• 2020 started slightly below 2019 levels, but the market showed early strength in February and March.  
  • As the US economy shut down due to the COVID-19 pandemic, we measured the highest single month drop in April of 6.9 points since launching the Index.  
  • As we entered July, wholesale prices continued the rebound that began during the second half of May and continued through the month of June, with June’s Retention Index climbing back to pre-COVID-19 levels with a record jump of 9.1 points.  
  • Black Book’s July Index value jumped above 2019 to 126.0 points as wholesale prices continued their climb.  
  • August Retention Index jumped further to 129.0 points – the highest retention level ever recorded since the inception of the Index in 2005. 
  • Our September index came at 130.8, a – 1.4% increase from August and 12.8% higher than in 2019. Market strength was driven mostly by the Full-Size Pickup segment. 
  • The October market Index was again helped by the strength of the Full-Size Pickup segment – Index dropped slightly (0.7%) from September to 129.9. 
  • In November prices depreciated at a slower than seasonal rate which led to a small increase in the Index by 0.7 points to 129.9. 
  • Our “nowcast” for December shows a decrease in Index to about 128.0 points. 

During the last recession (2007-2009), the Index declined by about 15 points in a span of 12 months before a recovery started. We project that the Index will decline over the next five months after experiencing the summer’s strength. The graph below shows the historical trends in the Black Book Retention Index that covers the last 15 years, including the Great Recession. 

Used Wholesale Price Projections 

Wholesale Price Impact Under the Most-Likely Economic Scenario 

2020 In Review 

  • The wholesale market started the year strong from January through March, as prices increased during the first quarter. 
  • Wholesale prices dropped significantly in April, as uncertainty over COVID-19’s impact and response dampened vehicle demand. This resulted in an overall wholesale price decline of 5.9%.  
  • We saw a substantial improvement in prices during the last two weeks of May as many states re-opened their economies, and the monthly decrease was limited to only -1.5%.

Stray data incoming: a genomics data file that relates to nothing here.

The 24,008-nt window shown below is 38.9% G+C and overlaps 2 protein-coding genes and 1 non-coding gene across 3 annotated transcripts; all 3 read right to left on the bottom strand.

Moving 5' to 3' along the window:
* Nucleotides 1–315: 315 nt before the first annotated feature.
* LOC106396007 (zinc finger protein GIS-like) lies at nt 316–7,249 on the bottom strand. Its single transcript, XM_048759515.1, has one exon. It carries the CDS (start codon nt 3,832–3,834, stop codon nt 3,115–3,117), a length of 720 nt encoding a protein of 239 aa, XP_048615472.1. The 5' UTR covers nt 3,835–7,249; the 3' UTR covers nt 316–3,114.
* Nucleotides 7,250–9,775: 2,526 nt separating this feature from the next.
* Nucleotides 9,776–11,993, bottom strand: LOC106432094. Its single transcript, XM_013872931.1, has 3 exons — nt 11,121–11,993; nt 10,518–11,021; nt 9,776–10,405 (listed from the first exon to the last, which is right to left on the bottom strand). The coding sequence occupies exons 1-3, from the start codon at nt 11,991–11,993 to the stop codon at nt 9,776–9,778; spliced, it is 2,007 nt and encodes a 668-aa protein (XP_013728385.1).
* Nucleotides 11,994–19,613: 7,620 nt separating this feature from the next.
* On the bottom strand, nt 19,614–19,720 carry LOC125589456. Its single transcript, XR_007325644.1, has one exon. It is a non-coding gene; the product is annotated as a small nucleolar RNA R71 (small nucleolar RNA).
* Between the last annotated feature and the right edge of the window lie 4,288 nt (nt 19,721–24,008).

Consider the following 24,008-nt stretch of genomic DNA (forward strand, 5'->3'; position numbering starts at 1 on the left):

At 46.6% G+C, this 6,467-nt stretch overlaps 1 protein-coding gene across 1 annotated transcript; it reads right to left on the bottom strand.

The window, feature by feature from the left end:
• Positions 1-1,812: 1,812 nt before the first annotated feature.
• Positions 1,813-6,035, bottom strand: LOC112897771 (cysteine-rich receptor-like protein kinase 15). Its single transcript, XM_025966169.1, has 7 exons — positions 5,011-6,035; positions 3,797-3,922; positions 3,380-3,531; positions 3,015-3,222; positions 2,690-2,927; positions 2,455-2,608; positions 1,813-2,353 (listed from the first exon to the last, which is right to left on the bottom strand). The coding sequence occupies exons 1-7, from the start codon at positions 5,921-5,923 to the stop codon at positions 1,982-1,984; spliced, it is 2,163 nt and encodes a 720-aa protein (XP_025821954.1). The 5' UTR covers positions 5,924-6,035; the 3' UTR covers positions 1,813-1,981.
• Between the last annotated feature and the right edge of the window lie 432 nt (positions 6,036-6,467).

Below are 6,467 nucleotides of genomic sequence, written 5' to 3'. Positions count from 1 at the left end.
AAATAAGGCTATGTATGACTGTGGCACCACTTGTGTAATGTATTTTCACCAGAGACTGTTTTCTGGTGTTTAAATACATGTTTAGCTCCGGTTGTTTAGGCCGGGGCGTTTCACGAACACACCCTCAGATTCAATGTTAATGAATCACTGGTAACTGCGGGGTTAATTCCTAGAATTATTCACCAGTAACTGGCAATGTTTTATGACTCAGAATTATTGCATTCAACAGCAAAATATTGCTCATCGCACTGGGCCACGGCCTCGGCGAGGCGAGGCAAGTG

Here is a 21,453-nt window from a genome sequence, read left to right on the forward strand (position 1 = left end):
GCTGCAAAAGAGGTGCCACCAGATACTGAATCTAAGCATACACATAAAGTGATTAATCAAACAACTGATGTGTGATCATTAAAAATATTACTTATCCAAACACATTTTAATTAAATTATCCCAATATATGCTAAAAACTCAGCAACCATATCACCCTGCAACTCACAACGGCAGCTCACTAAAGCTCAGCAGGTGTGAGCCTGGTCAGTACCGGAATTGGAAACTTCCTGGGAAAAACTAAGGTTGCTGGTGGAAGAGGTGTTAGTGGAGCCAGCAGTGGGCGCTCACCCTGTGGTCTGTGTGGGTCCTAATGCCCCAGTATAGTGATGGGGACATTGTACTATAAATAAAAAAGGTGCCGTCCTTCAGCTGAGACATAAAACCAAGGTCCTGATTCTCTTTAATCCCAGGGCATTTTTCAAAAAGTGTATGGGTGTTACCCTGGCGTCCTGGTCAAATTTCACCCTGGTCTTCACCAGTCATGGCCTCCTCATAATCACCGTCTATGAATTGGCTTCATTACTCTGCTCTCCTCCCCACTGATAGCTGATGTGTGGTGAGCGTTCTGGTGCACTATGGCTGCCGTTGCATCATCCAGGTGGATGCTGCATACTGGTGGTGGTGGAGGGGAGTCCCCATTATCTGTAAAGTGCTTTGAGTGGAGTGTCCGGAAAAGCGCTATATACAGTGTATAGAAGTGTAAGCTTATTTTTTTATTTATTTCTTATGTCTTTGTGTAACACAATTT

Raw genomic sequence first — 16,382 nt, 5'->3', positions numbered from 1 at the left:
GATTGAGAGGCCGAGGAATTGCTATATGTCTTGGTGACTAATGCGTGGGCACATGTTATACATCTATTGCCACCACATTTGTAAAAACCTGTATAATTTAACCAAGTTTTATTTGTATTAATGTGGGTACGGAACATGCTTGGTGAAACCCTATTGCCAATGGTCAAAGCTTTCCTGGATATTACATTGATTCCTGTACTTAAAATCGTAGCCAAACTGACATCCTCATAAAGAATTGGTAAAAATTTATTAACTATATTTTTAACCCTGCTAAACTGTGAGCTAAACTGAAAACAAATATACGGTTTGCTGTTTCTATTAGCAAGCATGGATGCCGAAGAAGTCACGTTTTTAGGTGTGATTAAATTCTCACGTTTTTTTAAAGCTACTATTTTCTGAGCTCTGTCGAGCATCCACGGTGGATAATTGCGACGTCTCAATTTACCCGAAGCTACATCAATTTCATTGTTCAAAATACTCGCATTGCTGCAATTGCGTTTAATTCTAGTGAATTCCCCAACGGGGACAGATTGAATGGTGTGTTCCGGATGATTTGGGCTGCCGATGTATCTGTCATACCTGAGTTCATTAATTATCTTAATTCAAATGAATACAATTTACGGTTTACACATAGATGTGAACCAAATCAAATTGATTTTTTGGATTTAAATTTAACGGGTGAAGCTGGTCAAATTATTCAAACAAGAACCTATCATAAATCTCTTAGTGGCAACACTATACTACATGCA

• During the summer months, demand in the automotive market was fueled by federal government stimulus and delayed tax season. Additionally, used and new inventory shortages drove wholesale prices up. 
  • In June, wholesale prices continued to increase, and the overall market appreciated by 5.7%. As a comparison, last year’s prices declined by 0.9% over the same period.  
  • Wholesale prices increased by a record 7.0% in July. 
  • Wholesale prices continued their ascent in August and increased by an additional 2.7%. 
  • Prices started to decline during the first week of September and declined by 1.0% by the end of the month. Performance varied by segment with the strength coming from Full-Size Pickups (which increased by 1.2%). 
  • In October, we saw overall seasonal price declines of 2.7%, on par with previous years. It is worth noting that without the strength of the Full-Size Pickup segment, the average price decline would be steeper. 
  • Overall depreciation in November slowed down a little to 2.1% due to continued strength in the Full-Size Pickup segment. 

Short-Term Outlook 

The graph above shows a market level weighted average projected (dashed lines) and historical (solid line) wholesale values for all 2017 model year models.  

  • We project a continuous drop in wholesale prices through the winter, as the US economy suffers through the effects of COVID-19, and due to an increasing used supply. Prices will start to go back to “normal” seasonality in the second half of 2021 as the economy becomes stronger and supply shrinks. 
  • We also anticipate that older (>6-year-old), cheaper vehicles in average condition will not decline as much due to increased demand for these units.  

Long-Term Projections (36-Month Residual Values, Fall / Winter of 2023) 

The economic effects of the pandemic will continue to be felt out to 36 months from now. We project values will return to the pre-COVID-19 baseline as used supply will decline due to cuts in retail and fleet sales throughout the remainder of 2020 and into 2021. 

Used Retail Vertical  

Used Retail Prices 

With the proliferation of ‘no-haggle pricing’ for used-vehicle retailing, asking prices accurately measure trends in the retail space.  

  • From the peak in early April, until the end of June, retail listing prices decreased by about 4%.